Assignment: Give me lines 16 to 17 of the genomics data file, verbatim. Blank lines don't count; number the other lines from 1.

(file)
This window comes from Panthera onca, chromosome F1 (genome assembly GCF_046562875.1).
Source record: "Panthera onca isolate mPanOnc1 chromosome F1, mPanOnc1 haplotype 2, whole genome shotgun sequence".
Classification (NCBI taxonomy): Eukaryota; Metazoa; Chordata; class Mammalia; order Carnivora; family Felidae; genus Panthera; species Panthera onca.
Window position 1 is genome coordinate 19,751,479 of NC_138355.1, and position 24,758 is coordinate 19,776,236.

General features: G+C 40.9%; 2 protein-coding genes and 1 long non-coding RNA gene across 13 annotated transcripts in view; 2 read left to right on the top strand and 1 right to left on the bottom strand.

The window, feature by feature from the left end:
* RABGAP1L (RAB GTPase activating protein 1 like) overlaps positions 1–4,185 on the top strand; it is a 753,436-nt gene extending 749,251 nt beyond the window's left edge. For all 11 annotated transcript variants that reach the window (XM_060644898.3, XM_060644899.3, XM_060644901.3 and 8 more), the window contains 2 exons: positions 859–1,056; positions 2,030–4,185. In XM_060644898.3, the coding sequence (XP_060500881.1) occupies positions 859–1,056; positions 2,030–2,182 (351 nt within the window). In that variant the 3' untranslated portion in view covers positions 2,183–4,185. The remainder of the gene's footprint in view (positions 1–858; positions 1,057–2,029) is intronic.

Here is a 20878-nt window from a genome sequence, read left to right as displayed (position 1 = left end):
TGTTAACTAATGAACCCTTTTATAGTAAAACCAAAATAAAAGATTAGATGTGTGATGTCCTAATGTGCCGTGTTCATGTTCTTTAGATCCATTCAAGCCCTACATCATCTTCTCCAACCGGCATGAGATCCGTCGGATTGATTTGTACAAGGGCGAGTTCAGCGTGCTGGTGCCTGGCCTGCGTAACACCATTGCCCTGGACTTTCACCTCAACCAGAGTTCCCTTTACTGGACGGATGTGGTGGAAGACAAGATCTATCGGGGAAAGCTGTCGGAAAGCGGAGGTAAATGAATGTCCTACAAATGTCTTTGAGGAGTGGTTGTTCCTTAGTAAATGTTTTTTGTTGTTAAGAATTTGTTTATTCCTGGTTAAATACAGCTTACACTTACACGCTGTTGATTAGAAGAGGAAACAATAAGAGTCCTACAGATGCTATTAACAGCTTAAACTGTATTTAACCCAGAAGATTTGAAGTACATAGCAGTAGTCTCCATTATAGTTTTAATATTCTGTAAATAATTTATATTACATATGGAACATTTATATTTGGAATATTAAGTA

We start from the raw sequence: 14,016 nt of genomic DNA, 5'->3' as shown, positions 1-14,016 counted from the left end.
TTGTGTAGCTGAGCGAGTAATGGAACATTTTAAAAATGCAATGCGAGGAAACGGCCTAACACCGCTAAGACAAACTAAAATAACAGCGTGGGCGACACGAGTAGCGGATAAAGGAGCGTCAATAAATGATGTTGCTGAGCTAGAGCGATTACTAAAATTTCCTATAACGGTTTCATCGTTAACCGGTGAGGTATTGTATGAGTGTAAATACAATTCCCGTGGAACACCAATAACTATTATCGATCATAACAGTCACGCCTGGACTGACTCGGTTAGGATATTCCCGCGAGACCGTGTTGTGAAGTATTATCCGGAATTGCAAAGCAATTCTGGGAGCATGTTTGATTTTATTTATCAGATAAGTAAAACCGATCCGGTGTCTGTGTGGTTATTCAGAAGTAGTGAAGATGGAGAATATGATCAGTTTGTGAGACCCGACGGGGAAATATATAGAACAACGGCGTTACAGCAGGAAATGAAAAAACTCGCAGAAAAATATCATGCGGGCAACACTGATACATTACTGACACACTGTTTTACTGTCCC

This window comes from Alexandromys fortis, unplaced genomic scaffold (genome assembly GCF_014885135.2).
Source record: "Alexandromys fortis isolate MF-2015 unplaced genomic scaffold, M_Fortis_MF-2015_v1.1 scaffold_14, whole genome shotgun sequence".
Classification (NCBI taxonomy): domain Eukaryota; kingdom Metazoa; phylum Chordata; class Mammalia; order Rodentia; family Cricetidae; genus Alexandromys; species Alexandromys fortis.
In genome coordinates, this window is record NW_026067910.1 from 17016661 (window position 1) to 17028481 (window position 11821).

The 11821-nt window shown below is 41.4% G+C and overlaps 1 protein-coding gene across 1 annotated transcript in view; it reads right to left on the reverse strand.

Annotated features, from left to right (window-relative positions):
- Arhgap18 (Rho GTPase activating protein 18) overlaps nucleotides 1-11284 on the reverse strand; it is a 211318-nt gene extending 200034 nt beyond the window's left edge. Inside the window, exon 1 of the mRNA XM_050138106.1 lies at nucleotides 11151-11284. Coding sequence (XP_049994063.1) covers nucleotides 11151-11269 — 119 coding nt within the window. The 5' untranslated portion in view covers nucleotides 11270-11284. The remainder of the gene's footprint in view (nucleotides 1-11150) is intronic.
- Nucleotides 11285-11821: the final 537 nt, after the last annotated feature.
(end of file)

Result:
The 11821-nt window shown below is 41.4% G+C and overlaps 1 protein-coding gene across 1 annotated transcript in view; it reads right to left on the reverse strand.

Annotated features, from left to right (window-relative positions):